Mahjoub El Haiba, Interministerial Delegate for Human Rights, slammed the "deliberate confusion" caused by Human Rights watch’s latest report on human rights in Tindouf.
"It is important to note the deliberate confusion caused by the report which provides little credible data and biased and incomplete conclusions", Mr. El Haiba said in an exclusive interview with MAP.
For El Haiba, the report feeds into amalgamation by absolving Algeria from any responsibility, putting the Polisario on an equal footing with Morocco in the international arena, and drawing a parallel between the situation of human rights in Tindouf camps and in the southern provinces of the Kingdom.
Asked about the timing of the publication of the HRW report, the interministerial delegate believes that the timing corresponds to a schedule and an agenda and paves the way for a certain preconceived notion, adding that the release of the report coincides with the Sahara issue evolution at the UN.
El Haiba denounces, in this interview, the lack of objectivity of HRW which openly lobbies in favor of extending the mandate of the MINURSO to include human rights monitoring, explaining that while the organization alludes to repeated attempts by Morocco’s opponents to have the UN Security Council assign to MINURSO or any other UN mechanism human rights monitoring, it ignores the Council’s repeated calls for “refugees” registration and census.
El Haiba noted that the report’s ultimate goal is to absolve Algeria, as a host country, from its responsibilities, validate the Polisario as an acceptable interlocutor in human rights matters, even raising it to the level of a state entity, in order to conclude to the claim of expanding the MINURSO mandate to human rights monitoring in the Moroccan Sahara, a vain wish of Morocco’s opponents.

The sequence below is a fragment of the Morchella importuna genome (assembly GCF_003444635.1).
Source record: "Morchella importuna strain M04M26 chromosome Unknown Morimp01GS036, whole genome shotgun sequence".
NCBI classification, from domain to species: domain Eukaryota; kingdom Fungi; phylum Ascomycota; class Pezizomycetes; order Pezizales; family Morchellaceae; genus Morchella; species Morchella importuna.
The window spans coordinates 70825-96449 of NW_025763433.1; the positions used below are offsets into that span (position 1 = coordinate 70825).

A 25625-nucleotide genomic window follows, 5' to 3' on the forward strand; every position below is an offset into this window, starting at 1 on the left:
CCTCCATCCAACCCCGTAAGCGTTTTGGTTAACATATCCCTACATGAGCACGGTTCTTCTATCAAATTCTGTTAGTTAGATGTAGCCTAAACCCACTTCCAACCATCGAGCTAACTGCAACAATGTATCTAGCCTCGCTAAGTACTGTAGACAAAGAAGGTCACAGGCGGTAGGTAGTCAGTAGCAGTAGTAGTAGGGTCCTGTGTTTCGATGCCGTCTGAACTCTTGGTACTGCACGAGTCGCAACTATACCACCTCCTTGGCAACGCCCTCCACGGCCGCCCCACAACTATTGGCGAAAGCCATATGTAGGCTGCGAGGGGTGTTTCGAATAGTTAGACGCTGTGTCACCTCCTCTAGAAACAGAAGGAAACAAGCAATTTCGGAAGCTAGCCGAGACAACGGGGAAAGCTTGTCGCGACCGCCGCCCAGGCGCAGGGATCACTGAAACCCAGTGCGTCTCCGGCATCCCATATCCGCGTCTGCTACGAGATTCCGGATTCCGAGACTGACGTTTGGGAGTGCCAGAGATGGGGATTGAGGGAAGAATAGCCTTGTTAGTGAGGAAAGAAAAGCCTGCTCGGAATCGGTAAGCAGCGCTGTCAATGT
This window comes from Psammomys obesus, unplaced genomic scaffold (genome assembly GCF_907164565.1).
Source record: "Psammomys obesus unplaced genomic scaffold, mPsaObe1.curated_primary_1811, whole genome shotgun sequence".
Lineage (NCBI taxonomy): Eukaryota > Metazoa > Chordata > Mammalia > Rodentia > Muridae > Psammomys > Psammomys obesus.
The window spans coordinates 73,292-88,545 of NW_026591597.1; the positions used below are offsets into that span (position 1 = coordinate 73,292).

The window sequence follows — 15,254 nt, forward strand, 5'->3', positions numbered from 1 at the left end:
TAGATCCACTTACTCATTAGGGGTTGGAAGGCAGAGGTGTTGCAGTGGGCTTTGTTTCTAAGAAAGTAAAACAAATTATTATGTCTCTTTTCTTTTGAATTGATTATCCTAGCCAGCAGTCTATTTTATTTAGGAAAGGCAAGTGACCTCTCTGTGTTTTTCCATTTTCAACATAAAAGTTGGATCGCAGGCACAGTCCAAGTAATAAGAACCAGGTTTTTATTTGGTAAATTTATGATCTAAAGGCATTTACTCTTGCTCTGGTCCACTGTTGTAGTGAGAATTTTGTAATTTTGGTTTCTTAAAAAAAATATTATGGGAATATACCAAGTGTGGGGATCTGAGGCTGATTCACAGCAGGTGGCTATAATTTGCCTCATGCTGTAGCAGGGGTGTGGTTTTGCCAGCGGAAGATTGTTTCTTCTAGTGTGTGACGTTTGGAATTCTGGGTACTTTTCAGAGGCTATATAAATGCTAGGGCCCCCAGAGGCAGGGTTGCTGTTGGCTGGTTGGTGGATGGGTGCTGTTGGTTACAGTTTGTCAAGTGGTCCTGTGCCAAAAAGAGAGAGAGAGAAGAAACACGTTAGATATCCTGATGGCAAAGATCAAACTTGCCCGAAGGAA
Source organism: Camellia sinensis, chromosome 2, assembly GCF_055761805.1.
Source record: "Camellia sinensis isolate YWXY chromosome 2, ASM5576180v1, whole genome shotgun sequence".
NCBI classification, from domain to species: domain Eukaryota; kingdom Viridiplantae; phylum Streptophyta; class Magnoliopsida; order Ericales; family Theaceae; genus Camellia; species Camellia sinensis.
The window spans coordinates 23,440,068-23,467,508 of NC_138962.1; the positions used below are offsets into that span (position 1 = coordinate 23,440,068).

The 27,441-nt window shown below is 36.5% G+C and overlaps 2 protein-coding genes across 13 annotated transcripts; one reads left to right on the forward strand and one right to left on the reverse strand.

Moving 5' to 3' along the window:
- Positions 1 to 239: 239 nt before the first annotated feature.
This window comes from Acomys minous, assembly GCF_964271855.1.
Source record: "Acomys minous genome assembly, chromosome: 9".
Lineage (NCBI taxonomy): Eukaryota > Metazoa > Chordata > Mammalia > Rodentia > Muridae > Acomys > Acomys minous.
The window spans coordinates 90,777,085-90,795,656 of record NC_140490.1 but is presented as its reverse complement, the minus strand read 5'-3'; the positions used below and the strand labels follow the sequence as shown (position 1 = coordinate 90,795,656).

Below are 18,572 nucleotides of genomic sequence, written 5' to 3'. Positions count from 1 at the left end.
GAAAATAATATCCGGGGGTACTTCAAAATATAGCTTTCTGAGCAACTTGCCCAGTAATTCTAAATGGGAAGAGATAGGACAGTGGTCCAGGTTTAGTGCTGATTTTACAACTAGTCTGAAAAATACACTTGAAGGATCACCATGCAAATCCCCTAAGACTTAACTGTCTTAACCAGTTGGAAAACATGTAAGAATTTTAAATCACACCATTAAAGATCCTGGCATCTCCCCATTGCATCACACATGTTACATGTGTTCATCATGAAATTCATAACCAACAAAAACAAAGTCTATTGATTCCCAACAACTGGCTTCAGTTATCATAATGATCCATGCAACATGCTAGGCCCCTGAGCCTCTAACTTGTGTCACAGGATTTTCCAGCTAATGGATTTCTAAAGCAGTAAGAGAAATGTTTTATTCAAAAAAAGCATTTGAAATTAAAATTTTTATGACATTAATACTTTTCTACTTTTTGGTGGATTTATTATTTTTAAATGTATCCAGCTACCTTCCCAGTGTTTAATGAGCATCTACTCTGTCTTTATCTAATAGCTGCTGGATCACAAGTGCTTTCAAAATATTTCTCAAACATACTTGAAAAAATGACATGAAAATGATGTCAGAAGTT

He also cited as another aspect of the report’s bias, the organization’s evident will to recognize “SADR” as a full-fledged state, arguing that it is a member of the African Union, recognized by several states and quoting its so-called “ministers”, after having made a truncated introduction to the Sahara conflict, describing Morocco as “occupier”. He insisted that this description has never been used by any UN body and is in total contradiction with the said report which denies any political aspect in its writing approach.
Tackling the report shortcomings, he said that the report falls a long way short of meeting the professional and ethical requirements, as well as the recognized standards established at the international level for assessing human rights situations and establishing reports.
"This document reflects a blatant bias and deliberate ignorance of the reality of the human rights situation in this part of the Algerian territory, in a bid to mislead the international public opinion clouded by HRW’s claims of impartiality", he said, explaining that the team, which conducted the so-called "investigation", is composed of two researchers, including a known activist member of a Polisario subsidiary in the southern provinces who obtained full support from the "protocol" of the chimerical "SADR" which assigned a man to escort him all along his mission.
"Besides this fact, it is fair to say that this investigation is far from meeting the investigation determinants, as this would have resulted in the absolute and undeniable truth that there are, in these camps, Moroccans held against their will on the Algerian soil", he added.
The official further explained that the report totally discredits HRW which only cites "isolated human rights violations", a single case of forced disappearance, a single case of arbitrary detention, two torture cases, no political prisoner, quasi inexistence of slavery and no more than 25 common law prisoners.
He added that even access to the Tindouf camps is "in fact an exception" as several other organizations never received the Algerian authorities’ green light to go to the camps to evaluate and report on the human rights situation there.
For Al Haiba, the report does not aim to evaluate the human rights score in these camps, but rather conveys the hidden idea of expanding monitoring and generalizing it to the Moroccan Sahara. This shows an intentional will to resume the idea of expanding the MINURSO mandate, he deplored.
He said, in this context, that the Moroccan authorities “firmly reject this plot meant to compare the Kingdom of Morocco to a puppet entity born from the Algerian army’s will, and whose totalitarian and repressive practices, occurring in southern Algeria, remind us of bygone times”.